92 CIRCUIT ANALYSIS TECHNIQUES
% Solve Equations
sol = solve (eqn01, eqn02, eqn03, eqn04, eqn05, eqn06,...
eqn07, eqn08, eqn09, eqn10, eqn11, eqn12,...
‘I1, I2, I3, I4, I5, Is, V1, V2, V3, V4, V5, Vs’);
V3 = eval (sol. V3)
Is = eval (sol. Is)
eval (sol.I1*sol.V1 +sol.I2*sol.V2+sol.I3*sol.V3+sol.I4*sol.V4+
V3 = 1.2295
IS = -0.2049
ans = 3.0738
2.7 Learning Objectives
The learning objectives of this chapter are summarized here, so that the student can check whether
he or she has accomplished each of the following.
- Obtaining Thévenin equivalent circuit for a two-terminal (or one-port) network with or
without dependent sources.
- Obtaining Norton equivalent circuit for a two-terminal (or one-port) network with or without
- Nodal-voltage method of network analysis, including the concept of a supernode.
- Mesh-current method of network analysis, including the concept of a supermesh.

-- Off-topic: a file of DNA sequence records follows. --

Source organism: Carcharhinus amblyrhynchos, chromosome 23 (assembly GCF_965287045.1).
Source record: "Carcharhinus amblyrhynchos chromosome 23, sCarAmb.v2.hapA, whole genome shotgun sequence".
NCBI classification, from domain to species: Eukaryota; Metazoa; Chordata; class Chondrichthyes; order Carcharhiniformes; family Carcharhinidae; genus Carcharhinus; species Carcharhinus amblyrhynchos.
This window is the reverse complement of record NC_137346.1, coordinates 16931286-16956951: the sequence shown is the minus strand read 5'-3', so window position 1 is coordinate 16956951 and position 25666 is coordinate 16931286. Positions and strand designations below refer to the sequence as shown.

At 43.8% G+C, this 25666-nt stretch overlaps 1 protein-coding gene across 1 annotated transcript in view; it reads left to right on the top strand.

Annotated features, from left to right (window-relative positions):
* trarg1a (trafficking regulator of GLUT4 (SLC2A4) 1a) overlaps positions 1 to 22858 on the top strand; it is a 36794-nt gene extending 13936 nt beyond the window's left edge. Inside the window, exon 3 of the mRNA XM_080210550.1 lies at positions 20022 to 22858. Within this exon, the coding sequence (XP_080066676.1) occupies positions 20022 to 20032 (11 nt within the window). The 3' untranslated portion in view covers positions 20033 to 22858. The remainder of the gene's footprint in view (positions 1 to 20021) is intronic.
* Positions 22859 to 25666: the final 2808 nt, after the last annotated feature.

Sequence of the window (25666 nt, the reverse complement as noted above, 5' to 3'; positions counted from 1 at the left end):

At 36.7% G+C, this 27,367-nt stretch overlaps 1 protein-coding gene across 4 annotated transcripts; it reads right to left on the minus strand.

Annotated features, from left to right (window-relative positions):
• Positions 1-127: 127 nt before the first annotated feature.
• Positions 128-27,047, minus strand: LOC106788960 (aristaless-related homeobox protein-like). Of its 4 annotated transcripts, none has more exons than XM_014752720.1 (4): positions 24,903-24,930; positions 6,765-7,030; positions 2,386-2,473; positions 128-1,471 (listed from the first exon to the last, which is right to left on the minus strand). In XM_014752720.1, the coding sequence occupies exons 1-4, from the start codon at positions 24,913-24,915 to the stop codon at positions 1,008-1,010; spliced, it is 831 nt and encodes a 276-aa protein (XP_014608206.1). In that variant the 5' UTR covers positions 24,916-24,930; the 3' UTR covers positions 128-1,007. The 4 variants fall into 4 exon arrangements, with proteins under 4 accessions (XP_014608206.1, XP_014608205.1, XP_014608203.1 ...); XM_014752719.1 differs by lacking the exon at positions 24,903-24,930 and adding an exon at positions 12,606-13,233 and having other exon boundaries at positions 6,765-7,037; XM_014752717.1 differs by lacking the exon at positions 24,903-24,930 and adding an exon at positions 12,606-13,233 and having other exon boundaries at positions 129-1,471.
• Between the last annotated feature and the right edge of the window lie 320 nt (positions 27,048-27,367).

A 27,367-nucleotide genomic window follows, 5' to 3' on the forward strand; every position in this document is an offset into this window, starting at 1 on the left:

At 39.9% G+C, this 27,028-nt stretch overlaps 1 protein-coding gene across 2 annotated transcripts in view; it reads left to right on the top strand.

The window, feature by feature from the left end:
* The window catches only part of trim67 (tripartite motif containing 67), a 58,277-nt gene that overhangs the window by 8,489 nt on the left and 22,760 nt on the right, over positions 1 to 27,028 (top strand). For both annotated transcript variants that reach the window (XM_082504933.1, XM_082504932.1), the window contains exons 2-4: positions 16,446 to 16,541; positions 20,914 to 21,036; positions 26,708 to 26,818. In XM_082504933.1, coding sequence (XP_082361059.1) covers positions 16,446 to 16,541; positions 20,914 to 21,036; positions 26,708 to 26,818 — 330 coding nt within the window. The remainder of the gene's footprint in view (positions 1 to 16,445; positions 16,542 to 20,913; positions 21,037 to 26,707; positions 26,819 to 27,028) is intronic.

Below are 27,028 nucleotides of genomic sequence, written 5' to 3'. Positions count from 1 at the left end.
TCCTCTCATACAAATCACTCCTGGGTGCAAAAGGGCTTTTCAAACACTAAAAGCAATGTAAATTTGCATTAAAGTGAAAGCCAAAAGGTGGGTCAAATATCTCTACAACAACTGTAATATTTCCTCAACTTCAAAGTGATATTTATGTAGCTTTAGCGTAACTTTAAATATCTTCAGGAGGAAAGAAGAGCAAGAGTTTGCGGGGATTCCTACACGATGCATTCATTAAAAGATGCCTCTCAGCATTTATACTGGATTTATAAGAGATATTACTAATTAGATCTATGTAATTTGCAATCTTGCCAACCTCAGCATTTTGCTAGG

- Node-voltage and mesh-current equations with controlled sources and their constraint
- Analysis of linear circuits, containing more than one source, by using the principle of
- Wye–delta transformation for resistive network reduction.
- Computer-aided circuit analysis using SPICE and MATLAB.
2.8 PRACTICAL APPLICATION: A CASE STUDY
Jump Starting a Car
Voltage and current in an electric network are easily measured. They obey Kirchoff’s laws, KCL
and KVL, and facilitate the monitoring of energy flow. For these reasons, voltage and current are
used by engineers in order to describe the state of an electric network.
When a car battery is weak, say 11 V in a 12-V system, in order to jump-start that car, we
bring in another car with its engine running and its alternator charging its battery. Let the healthy
and strong battery have a voltage of 13 V. According to the recommended practice, one should
first connect the positive terminals with the red jumper cable, as shown in Figure 2.8.1, and then
complete the circuit between the negative terminals with the aid of the black jumper cable. Note
that the negative terminal of any car battery is always connected to its auto chasis.
Applying KVL in Figure 2.8.1, we have